If I had coronavirus, should I still get the vaccine or do I have immunity?
From the CDC:
Due to the severe health risks associated with COVID-19 and the fact that re-infection with COVID-19 is possible, vaccine should be offered to you regardless of whether you already had COVID-19 infection.
At this time, experts do not know how long someone is protected from getting sick again after recovering from COVID-19. The immunity someone gains from having an infection, called natural immunity, varies from person to person. Some early evidence suggests natural immunity may not last very long.
We won’t know how long immunity produced by vaccination lasts until we have more data on how well the vaccines work.
Both natural immunity and vaccine-induced immunity are important aspects of COVID-19 that experts are trying to learn more about, and CDC will keep the public informed as new evidence becomes available.
Why are we being ask to continue to wear a mask and social distance after receiving the vaccine?
From Immunize Nevada:
Stopping a pandemic requires using all the tools available. Vaccines work with your immune system so your body will be ready to fight the virus if you are exposed. Other steps, like covering your mouth and nose with a mask and physical distancing, help reduce your chance of being exposed to the virus or spreading it to others. Together, COVID-19 vaccination and following CDC’s recommendations to protect yourself and others will offer the best protection from COVID-19.
Wearing a mask is still recommended during the pandemic. We do know that the vaccine has been shown to protect the people who receive it; however, we do not have enough information to know if it protects those who haven’t been vaccinated. It is important to continue to wear a mask that covers your nose and mouth when in contact with others outside your household, when you are in a health care facility, and when receiving any vaccine, including a COVID-19 vaccine. For more information, the Centers for Disease Control and Prevention (CDC) has more information at Considerations for Wearing Masks.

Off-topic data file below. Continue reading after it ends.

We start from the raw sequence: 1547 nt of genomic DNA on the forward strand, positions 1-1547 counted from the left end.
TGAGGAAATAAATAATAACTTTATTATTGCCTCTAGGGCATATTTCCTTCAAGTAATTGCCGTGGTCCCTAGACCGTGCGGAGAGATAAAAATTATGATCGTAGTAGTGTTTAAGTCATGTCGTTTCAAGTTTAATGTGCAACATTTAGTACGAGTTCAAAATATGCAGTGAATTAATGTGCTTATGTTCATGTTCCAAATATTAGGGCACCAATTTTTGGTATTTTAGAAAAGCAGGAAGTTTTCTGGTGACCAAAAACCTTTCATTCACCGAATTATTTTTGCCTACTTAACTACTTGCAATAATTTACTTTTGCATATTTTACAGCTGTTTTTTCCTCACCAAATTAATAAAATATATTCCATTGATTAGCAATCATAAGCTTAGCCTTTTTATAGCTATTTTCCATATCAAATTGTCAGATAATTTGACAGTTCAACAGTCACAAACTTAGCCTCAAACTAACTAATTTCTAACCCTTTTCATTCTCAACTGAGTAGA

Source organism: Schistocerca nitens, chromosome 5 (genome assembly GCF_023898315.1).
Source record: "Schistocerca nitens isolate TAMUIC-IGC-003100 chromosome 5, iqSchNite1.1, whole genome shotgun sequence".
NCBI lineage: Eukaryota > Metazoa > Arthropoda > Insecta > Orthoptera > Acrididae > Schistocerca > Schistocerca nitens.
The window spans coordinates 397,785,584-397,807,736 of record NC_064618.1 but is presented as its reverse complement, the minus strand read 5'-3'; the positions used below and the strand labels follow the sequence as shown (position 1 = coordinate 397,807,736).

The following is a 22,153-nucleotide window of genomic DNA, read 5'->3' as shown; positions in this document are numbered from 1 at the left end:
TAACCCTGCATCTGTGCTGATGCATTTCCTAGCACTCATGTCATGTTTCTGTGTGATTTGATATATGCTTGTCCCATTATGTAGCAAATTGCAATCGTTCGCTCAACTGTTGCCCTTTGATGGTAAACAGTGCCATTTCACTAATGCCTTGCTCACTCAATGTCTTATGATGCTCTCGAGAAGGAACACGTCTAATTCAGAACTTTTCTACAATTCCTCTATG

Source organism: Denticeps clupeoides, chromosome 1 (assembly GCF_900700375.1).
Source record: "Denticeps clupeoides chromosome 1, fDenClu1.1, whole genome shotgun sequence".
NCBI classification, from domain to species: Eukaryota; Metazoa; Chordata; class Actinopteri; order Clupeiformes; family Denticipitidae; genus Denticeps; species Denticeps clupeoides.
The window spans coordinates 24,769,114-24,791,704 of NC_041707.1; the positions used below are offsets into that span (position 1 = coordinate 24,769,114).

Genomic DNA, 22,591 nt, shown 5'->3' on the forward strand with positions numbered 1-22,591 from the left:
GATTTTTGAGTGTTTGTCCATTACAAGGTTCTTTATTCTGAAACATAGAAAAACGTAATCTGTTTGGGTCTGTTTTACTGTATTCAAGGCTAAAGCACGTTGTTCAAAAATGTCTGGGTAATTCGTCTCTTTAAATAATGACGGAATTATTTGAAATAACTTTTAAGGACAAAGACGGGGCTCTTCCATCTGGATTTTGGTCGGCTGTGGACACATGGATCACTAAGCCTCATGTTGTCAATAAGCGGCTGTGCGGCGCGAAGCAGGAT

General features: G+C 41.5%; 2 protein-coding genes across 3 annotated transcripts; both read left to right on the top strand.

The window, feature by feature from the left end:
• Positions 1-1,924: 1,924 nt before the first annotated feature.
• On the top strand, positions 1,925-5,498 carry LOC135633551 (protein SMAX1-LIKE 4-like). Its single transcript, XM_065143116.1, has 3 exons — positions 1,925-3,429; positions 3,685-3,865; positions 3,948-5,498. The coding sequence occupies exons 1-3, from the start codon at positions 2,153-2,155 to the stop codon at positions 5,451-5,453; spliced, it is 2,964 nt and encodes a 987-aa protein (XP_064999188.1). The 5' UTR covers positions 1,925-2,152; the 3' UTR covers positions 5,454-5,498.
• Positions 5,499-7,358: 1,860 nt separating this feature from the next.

How long will the vaccine last/ be effective?
We won’t know how long immunity lasts after vaccination until we have more data on how well COVID-19 vaccines work in real-world conditions.
Experts are working to learn more about both natural immunity and vaccine-induced immunity. CDC will keep the public informed as new evidence becomes available.
Experts also do not know what percentage of people would need to get vaccinated to achieve herd immunity to COVID-19 at this time. Herd immunity (community immunity) is a term used to describe when enough people have protection—either from previous infection or vaccination—that it is unlikely a virus or bacteria can spread and cause disease. As a result, everyone within the community is protected even if some people don’t have any protection themselves. The percentage of people who need to have protection in order to achieve community immunity varies by disease.